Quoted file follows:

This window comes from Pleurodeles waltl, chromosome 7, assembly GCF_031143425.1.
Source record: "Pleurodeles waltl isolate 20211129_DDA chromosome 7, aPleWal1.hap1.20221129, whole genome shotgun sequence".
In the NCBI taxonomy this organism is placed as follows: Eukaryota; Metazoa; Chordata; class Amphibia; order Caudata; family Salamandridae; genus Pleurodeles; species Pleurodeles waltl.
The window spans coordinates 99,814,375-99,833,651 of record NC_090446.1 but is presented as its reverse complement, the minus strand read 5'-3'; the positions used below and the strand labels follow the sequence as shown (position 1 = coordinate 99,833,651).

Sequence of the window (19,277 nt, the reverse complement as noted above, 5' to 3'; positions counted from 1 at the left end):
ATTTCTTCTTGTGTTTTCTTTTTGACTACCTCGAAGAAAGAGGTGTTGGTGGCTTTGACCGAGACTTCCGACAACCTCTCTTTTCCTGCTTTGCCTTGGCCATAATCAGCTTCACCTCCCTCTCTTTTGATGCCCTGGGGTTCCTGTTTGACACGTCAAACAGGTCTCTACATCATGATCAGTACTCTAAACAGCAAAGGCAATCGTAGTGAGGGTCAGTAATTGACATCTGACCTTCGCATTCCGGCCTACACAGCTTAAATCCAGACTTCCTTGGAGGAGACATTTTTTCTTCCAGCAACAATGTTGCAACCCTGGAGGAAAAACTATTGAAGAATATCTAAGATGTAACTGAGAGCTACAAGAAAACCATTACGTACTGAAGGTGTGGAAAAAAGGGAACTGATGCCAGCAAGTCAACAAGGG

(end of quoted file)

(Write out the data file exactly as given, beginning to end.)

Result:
This window comes from Pleurodeles waltl, chromosome 7, assembly GCF_031143425.1.
Source record: "Pleurodeles waltl isolate 20211129_DDA chromosome 7, aPleWal1.hap1.20221129, whole genome shotgun sequence".
In the NCBI taxonomy this organism is placed as follows: Eukaryota; Metazoa; Chordata; class Amphibia; order Caudata; family Salamandridae; genus Pleurodeles; species Pleurodeles waltl.
The window spans coordinates 99,814,375-99,833,651 of record NC_090446.1 but is presented as its reverse complement, the minus strand read 5'-3'; the positions used below and the strand labels follow the sequence as shown (position 1 = coordinate 99,833,651).

Sequence of the window (19,277 nt, the reverse complement as noted above, 5' to 3'; positions counted from 1 at the left end):
ATTTCTTCTTGTGTTTTCTTTTTGACTACCTCGAAGAAAGAGGTGTTGGTGGCTTTGACCGAGACTTCCGACAACCTCTCTTTTCCTGCTTTGCCTTGGCCATAATCAGCTTCACCTCCCTCTCTTTTGATGCCCTGGGGTTCCTGTTTGACACGTCAAACAGGTCTCTACATCATGATCAGTACTCTAAACAGCAAAGGCAATCGTAGTGAGGGTCAGTAATTGACATCTGACCTTCGCATTCCGGCCTACACAGCTTAAATCCAGACTTCCTTGGAGGAGACATTTTTTCTTCCAGCAACAATGTTGCAACCCTGGAGGAAAAACTATTGAAGAATATCTAAGATGTAACTGAGAGCTACAAGAAAACCATTACGTACTGAAGGTGTGGAAAAAAGGGAACTGATGCCAGCAAGTCAACAAGGG